NETGIFTS AT CHRISTMAS
I am used to mean-spirited exchanges among the usual suspects on History News Network's comment boards, but when Christopher Hitchens's interview by Jamie Glazov for David Horowitz's FrontPage Magazine was re-published on HNN, it provoked a harsh rebuke by Sean Wilentz and a bitter series of comments by Hitchens, Wilentz, Todd Gitlin, Irfan Kawaja, Richard Wolin, and others. The left intellectuals believe that Hitchens is a turncoat and he rubbed his erstwhile comrades' noses in it by appearing in Horowitz's netrag. The closest parallel I can recall to this is when Garry Wills seemed to abandon his colleagues on the Right at National Review 35 years ago and found a broader audience by appearing to be on the Left. William Buckley then wrote of it more in sorrow than in anger, however, and, truth be told, Wills is still more deeply conservative than Buckley ever was. That could be a warning to Hitchens's critics. He may yet be more radical than thou.
Update: Take heart, the offerings are more gracious elsewhere. At Informed Comment, his indispensable blog about Middle Eastern affairs, Juan Cole has an introduction to the little known history of Christianity in Iraq. If you don't know about Nestorians, Chaldeans, and Assyrians, he can tell you about them.
At Liberty and Power, David Beito looks at the election of 1900 and wonders about options for libertarians and anti-war conservatives in 2004. The choices don't look very encouraging.
Kieran Healey at Crooked Timber knows where the defense planning screw ups occurred.
comments powered by Disqus
Josh Greenland - 12/31/2003
Ralph, what I'm talking about with Hitchens is strange behaviors and political stands that don't fit with his stated place on the political spectrum.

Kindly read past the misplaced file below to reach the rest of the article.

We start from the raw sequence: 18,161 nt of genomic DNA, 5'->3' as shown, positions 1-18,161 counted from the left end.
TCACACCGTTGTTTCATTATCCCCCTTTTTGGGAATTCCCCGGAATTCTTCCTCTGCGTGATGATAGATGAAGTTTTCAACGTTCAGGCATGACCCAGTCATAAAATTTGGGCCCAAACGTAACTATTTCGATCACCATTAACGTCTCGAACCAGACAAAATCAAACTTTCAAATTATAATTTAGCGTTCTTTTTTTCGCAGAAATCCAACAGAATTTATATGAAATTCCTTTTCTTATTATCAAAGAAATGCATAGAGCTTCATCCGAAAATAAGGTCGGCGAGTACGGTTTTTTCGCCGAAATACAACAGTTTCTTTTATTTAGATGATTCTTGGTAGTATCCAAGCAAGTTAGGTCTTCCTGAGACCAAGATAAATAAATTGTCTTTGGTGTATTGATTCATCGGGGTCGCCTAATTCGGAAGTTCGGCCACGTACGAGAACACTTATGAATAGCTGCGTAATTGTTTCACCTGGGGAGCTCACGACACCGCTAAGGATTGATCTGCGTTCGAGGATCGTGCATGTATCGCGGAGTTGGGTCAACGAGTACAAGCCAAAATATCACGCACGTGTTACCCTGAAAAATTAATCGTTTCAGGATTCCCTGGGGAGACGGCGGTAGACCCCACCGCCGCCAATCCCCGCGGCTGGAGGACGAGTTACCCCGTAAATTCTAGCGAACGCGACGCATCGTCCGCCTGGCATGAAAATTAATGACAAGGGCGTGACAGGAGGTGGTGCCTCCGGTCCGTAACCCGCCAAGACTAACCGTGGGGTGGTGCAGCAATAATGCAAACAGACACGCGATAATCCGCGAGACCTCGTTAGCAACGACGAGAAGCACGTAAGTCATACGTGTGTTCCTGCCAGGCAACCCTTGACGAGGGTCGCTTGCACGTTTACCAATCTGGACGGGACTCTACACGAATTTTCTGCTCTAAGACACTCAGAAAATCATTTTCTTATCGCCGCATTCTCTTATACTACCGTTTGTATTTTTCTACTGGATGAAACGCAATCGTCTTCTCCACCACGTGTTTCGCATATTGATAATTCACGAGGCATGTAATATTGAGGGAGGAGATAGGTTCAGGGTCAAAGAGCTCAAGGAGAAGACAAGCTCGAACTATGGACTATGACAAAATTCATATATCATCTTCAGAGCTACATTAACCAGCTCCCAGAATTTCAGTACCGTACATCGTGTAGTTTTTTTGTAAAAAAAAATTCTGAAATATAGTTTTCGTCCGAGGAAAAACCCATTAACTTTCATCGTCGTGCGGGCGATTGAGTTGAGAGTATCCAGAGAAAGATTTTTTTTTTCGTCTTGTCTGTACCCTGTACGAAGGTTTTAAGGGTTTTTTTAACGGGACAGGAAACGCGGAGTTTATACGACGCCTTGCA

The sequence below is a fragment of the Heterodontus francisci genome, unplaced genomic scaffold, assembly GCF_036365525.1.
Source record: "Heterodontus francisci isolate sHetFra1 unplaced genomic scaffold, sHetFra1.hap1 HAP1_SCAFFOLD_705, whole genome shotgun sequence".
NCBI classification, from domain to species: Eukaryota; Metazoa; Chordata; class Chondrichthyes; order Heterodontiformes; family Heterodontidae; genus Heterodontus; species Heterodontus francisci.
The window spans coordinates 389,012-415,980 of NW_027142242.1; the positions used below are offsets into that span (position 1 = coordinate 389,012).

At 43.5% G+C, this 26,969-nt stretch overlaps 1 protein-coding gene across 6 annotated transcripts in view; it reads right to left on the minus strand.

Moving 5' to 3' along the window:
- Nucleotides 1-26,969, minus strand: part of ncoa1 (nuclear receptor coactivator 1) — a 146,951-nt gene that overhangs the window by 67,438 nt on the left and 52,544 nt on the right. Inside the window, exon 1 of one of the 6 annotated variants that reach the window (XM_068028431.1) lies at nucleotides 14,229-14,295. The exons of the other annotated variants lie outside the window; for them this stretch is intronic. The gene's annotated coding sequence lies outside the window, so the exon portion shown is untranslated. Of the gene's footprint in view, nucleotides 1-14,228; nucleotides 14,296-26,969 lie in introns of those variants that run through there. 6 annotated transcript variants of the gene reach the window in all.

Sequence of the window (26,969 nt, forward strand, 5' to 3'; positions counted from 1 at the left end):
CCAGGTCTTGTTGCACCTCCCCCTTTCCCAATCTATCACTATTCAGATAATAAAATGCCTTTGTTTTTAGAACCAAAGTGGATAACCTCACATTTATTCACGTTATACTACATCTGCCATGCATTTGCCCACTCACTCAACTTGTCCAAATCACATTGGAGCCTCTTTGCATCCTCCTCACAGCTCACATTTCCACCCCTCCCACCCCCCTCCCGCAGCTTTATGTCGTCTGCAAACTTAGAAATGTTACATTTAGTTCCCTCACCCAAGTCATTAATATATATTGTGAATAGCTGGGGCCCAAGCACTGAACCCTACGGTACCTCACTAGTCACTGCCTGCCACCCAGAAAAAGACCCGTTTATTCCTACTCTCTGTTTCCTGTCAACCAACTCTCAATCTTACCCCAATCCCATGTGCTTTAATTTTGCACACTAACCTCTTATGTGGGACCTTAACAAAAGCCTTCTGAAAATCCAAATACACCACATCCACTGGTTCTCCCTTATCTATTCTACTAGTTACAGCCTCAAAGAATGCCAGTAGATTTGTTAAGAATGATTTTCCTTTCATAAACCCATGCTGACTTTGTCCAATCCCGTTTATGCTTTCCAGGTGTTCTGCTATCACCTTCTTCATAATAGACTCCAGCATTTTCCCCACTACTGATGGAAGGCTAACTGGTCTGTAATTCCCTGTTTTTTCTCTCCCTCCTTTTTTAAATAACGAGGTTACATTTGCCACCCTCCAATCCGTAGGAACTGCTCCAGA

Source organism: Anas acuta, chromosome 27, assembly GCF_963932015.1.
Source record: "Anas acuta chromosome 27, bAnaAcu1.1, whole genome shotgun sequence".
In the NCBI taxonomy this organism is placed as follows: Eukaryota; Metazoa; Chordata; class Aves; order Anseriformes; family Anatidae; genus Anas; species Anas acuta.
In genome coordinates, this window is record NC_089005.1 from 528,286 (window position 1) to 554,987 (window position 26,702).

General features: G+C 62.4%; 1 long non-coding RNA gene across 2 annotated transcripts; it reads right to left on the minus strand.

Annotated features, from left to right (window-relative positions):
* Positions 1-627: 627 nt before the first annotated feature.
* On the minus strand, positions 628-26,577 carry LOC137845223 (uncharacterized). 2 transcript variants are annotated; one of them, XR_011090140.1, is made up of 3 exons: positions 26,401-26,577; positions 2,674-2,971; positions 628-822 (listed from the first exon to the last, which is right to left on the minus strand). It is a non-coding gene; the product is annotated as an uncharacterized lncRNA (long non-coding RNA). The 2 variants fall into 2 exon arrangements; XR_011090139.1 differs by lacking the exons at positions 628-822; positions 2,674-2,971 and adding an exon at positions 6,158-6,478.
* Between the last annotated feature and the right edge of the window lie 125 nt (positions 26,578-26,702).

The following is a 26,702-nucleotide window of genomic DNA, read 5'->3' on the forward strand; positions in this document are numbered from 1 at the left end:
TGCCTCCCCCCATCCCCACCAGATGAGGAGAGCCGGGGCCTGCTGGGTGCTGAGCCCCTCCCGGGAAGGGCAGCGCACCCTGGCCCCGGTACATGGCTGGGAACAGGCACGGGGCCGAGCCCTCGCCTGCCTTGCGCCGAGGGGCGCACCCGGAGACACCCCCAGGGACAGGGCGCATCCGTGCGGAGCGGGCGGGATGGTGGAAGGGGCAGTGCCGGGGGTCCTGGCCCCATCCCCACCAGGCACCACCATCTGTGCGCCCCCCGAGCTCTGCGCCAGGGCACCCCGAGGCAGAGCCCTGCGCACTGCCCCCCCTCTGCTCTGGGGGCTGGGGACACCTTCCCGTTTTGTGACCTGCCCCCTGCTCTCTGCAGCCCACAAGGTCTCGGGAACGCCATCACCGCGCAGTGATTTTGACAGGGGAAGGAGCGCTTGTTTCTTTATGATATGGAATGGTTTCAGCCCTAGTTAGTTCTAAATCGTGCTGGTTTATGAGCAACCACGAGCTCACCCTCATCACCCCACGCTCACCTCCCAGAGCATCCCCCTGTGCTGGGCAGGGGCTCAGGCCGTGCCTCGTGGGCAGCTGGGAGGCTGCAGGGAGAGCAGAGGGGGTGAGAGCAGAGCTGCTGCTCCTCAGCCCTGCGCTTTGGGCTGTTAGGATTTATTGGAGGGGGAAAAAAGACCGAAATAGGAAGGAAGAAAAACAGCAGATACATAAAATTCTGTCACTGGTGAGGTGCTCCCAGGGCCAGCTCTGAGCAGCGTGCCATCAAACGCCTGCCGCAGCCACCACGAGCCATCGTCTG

This is a matter of sizing someone up. Call it street smarts if you want. Someone presents themself to you but all the parts of the presentation don't fit. Something is not the way it seems on the surface (or there is an element of greater weirdness that coherently explains it all that is so strange that it blows the whole appearance out of the water).
You can say I'm being intolerant, but what would you think about a liberal or leftwinger who talked a good game but then said s/he admired Hitler, Mussolini, Franco or Lyndon Larouche?
I'm not necessarily saying Hitchens was a covert rightie. He may have held beliefs that together could not coexist for long in a single sane person. For instance, I knew a man who was only attracted to obviously ADULT men, who was a leftie, though with libertarian tendencies, and just a VERY nice guy who didn't believe people should have bad things done to them unless they deserved it. But he also believed that NAMBLA was a good organization, out of some notion of sexual freedom. I argued with him about this. I couldn't believe someone as decent as him could say anthing positive about a pedophile organization. Well, finally after I hadn't seen him for a while we talked, and he told me that he no longer thought NAMBLA was a good organization. His being a non-pedophile and a decent man could not forever coexist with support of NAMBLA. I think Hitchens' leftism may not have sat well with his other ideas and feelings. They may have coexisted for a while due to his arrogance toward anyone questioning him and his alcoholism, but even these characteristics would not have papered over the inconsistencies forever in a man as intelligent as he is.